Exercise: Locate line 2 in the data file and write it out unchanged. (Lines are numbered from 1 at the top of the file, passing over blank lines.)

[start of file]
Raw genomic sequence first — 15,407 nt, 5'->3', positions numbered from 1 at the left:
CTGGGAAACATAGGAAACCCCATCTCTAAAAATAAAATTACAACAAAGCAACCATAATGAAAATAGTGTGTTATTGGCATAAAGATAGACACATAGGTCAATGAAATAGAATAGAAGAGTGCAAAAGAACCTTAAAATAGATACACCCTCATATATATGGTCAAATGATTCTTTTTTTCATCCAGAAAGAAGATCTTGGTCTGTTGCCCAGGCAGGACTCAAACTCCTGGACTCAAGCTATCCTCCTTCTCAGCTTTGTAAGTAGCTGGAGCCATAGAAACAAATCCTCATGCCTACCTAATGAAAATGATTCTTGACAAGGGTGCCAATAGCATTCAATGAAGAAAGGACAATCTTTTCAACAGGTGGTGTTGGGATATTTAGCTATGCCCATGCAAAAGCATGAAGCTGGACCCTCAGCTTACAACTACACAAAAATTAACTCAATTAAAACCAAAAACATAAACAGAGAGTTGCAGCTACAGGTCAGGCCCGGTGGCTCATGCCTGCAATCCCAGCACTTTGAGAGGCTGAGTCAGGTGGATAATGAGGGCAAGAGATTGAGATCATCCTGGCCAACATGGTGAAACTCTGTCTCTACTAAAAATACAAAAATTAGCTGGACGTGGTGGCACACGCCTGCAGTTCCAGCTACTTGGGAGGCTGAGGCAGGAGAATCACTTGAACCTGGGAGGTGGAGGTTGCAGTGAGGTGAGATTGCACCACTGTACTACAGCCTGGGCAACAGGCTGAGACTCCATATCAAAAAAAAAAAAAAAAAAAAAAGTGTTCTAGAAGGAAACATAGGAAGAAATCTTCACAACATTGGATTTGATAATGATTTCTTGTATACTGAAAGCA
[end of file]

CTGGGAAACATAGGAAACCCCATCTCTAAAAATAAAATTACAACAAAGCAACCATAATGAAAATAGTGTGTTATTGGCATAAAGATAGACACATAGGTCAATGAAATAGAATAGAAGAGTGCAAAAGAACCTTAAAATAGATACACCCTCATATATATGGTCAAATGATTCTTTTTTTCATCCAGAAAGAAGATCTTGGTCTGTTGCCCAGGCAGGACTCAAACTCCTGGACTCAAGCTATCCTCCTTCTCAGCTTTGTAAGTAGCTGGAGCCATAGAAACAAATCCTCATGCCTACCTAATGAAAATGATTCTTGACAAGGGTGCCAATAGCATTCAATGAAGAAAGGACAATCTTTTCAACAGGTGGTGTTGGGATATTTAGCTATGCCCATGCAAAAGCATGAAGCTGGACCCTCAGCTTACAACTACACAAAAATTAACTCAATTAAAACCAAAAACATAAACAGAGAGTTGCAGCTACAGGTCAGGCCCGGTGGCTCATGCCTGCAATCCCAGCACTTTGAGAGGCTGAGTCAGGTGGATAATGAGGGCAAGAGATTGAGATCATCCTGGCCAACATGGTGAAACTCTGTCTCTACTAAAAATACAAAAATTAGCTGGACGTGGTGGCACACGCCTGCAGTTCCAGCTACTTGGGAGGCTGAGGCAGGAGAATCACTTGAACCTGGGAGGTGGAGGTTGCAGTGAGGTGAGATTGCACCACTGTACTACAGCCTGGGCAACAGGCTGAGACTCCATATCAAAAAAAAAAAAAAAAAAAAAAGTGTTCTAGAAGGAAACATAGGAAGAAATCTTCACAACATTGGATTTGATAATGATTTCTTGTATACTGAAAGCA